Employment Law Solicitors in London

17 May 2020

UK Employment Law Solicitors

COVID-19 and Employee Rights – Employment Law Solicitors in London. The workplace is where we spend most of our adult life, so any disputes or frustrations with your employer can have a large impact on your home life, too.

Unfair Dismissal Claims

You can make an unfair dismissal claim if your employer dismisses you without good reason. If they fail to follow the company’s own formal dismissal procedure or breach your statutory rights, you could also make a claim for unfair dismissal.

It is important to note that employees can only claim unfair dismissal after two years of service, unless the claim concerns discrimination or harassment.

A dismissal will automatically be deemed unfair if:

  • You asked for flexible working
  • You refused to give up working time rights
  • You joined a trade union
  • You took part in legal industrial action within the last three months
  • You applied for parental leave or were on parental leave
  • You exposed wrongdoing

If your dismissal is classed as automatically unfair our employment solicitors can likely help you put forward an unfair dismissal claim.

Wrongful dismissal claims

If your employer breaches the terms of termination in your employment contract, we can help you can claim for wrongful dismissal. It does not matter how long you have been at the company, because wrongful dismissal claims can proceed to employment tribunal after any length of employment.

Constructive Dismissal Claims

If you had no choice but to leave your job due to your employer’s poor conduct – and had been with them for two years or more – you can claim constructive dismissal.

Poor conduct could include them:

  • Suddenly holding back your pay
  • Demoting you without reason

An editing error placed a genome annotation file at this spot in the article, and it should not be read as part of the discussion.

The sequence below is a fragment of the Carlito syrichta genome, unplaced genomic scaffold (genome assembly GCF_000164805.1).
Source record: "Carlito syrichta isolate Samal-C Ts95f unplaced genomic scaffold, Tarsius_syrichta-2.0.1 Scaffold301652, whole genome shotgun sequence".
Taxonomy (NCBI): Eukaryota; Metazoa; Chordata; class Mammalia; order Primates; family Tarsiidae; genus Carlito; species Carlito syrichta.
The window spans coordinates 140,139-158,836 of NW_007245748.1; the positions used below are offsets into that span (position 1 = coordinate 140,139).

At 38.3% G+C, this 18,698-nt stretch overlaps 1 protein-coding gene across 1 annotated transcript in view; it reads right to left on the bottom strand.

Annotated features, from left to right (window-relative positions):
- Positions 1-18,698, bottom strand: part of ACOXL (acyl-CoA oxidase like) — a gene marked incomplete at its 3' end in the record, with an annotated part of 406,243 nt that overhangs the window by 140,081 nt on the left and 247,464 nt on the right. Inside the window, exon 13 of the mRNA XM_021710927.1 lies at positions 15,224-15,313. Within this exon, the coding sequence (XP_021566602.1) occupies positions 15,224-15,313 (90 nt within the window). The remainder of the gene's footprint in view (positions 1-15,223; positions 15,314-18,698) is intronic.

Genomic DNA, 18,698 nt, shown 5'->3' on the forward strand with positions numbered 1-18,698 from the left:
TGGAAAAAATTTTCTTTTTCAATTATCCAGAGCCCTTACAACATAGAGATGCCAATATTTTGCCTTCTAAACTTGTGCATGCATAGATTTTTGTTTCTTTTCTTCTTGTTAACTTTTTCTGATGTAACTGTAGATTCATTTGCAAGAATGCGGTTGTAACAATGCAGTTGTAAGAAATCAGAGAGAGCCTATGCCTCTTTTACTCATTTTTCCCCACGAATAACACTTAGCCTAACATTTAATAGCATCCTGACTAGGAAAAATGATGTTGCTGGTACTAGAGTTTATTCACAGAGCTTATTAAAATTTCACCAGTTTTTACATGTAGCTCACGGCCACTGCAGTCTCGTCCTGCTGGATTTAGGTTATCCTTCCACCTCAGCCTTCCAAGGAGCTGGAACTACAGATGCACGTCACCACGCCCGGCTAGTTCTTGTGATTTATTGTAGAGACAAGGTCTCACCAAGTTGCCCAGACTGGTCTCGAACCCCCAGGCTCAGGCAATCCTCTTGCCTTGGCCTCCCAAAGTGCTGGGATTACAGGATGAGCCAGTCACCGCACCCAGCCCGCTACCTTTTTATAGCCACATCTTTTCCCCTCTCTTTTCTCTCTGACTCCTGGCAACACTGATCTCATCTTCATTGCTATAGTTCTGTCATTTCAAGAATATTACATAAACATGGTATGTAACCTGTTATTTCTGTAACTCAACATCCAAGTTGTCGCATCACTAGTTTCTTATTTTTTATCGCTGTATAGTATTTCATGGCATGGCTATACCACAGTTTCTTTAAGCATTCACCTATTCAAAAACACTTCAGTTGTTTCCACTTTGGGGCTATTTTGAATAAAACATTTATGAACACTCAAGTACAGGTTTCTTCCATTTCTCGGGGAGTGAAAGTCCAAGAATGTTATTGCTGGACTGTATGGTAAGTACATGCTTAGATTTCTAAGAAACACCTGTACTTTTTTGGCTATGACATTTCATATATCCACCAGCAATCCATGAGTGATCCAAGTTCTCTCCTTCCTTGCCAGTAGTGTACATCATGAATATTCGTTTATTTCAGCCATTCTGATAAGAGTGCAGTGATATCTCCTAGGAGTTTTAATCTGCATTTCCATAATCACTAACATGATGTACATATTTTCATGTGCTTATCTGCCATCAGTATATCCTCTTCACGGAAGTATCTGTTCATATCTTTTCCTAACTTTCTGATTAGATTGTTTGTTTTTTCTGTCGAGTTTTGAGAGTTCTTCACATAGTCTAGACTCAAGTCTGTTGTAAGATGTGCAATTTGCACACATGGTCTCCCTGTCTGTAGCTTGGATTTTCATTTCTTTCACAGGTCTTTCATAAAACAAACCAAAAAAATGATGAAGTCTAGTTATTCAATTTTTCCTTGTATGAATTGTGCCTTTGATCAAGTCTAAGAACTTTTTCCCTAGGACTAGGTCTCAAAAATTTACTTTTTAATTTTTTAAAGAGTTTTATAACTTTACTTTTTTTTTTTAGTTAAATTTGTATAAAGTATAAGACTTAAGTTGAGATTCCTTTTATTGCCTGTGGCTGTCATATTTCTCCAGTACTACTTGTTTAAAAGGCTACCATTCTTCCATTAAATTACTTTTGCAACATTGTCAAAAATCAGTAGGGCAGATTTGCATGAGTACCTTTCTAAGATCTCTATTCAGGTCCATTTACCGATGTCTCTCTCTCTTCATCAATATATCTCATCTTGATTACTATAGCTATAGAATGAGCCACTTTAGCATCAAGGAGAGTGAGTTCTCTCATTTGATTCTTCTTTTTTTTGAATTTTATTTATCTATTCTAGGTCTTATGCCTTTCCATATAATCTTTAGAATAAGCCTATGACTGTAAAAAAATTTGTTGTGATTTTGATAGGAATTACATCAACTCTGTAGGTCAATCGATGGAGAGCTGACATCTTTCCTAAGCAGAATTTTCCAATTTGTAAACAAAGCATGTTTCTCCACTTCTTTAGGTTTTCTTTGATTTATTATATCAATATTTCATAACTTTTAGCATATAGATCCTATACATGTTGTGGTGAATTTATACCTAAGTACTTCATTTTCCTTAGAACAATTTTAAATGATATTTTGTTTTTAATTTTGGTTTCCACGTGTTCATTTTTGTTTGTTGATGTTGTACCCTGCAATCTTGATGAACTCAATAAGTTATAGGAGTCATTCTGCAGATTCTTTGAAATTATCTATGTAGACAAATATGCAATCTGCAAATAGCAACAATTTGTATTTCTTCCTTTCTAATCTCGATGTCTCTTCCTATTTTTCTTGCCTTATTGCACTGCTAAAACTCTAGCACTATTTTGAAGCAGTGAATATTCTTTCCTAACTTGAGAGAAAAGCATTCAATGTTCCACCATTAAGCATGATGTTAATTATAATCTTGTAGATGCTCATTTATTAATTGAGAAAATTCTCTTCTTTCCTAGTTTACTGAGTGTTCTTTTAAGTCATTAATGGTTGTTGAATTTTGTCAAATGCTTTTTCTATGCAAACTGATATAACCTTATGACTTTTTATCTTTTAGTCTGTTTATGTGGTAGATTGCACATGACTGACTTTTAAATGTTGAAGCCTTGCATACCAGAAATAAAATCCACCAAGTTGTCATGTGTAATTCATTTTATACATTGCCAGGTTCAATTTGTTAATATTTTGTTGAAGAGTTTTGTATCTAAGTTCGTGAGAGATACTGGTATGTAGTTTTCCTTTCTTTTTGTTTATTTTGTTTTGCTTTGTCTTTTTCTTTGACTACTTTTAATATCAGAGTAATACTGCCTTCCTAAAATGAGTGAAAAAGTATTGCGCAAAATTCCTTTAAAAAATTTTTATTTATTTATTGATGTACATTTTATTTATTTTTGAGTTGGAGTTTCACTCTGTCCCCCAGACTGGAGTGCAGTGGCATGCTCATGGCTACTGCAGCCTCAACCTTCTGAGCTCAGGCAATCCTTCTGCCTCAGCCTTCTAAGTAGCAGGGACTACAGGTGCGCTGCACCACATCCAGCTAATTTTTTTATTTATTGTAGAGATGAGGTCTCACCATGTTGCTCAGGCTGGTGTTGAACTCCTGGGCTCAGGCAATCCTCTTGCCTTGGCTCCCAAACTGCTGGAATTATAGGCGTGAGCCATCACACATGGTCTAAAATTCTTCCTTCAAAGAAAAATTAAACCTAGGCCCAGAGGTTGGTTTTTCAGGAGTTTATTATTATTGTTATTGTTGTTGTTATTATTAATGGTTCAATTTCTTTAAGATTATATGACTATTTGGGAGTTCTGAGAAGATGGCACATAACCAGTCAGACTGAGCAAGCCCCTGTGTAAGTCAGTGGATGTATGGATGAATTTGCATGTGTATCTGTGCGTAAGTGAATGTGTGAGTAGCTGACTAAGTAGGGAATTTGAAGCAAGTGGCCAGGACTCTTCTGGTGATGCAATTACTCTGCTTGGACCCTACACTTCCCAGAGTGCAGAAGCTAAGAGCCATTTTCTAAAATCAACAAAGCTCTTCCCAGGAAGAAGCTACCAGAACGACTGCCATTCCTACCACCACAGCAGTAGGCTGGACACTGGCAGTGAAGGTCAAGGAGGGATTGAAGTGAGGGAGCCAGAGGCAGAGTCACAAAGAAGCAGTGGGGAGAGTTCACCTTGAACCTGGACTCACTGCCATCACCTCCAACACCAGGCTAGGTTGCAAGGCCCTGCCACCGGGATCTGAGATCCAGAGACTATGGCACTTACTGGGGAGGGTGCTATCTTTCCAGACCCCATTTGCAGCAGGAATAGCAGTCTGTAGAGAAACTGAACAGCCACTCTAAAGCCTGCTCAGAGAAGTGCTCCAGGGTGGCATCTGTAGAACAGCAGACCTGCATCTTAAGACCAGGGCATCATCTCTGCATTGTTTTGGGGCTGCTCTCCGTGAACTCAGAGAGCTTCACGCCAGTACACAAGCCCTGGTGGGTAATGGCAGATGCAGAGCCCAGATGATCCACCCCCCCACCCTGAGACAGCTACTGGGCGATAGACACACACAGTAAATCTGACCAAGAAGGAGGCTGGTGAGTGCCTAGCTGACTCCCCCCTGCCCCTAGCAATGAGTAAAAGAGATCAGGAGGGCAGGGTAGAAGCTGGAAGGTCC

• Allowing other employees to harass and discriminate against you
  • Forcing unreasonable changes, such as significant changes to your working hours


If you have been made redundant and you feel your employer did not follow the correct procedures – or if you feel that redundancy wasn’t the real reason you were dismissed – you may be able to make a compensation claim.

We believe that everyone’s redundancy should be handled in a fair, genuine, and respectable way. If yours wasn’t, we’ll support you every step of the way, getting you the outcome, you deserve.

Discrimination at Work

Discrimination and harassment in the workplace are against the law. If you feel harassed or unfairly treated based on the discriminatory attitudes of your employer, you can claim for unfair dismissal.

Unlike standard unfair dismissal claims, ones that involve complaints of discrimination or harassment do not require you to have been with the company for two or more years.

Settlement Agreements

Settlement agreements are a legally binding solution that let employees and employers end the contract in a way that benefits them both.

If an employer does not have grounds for dismissal but feels like they aren’t profiting from employing a particular member of staff, they may suggest a settlement agreement. This would release the employee from their duties in a lawful and amicable way.

Understanding Employment Law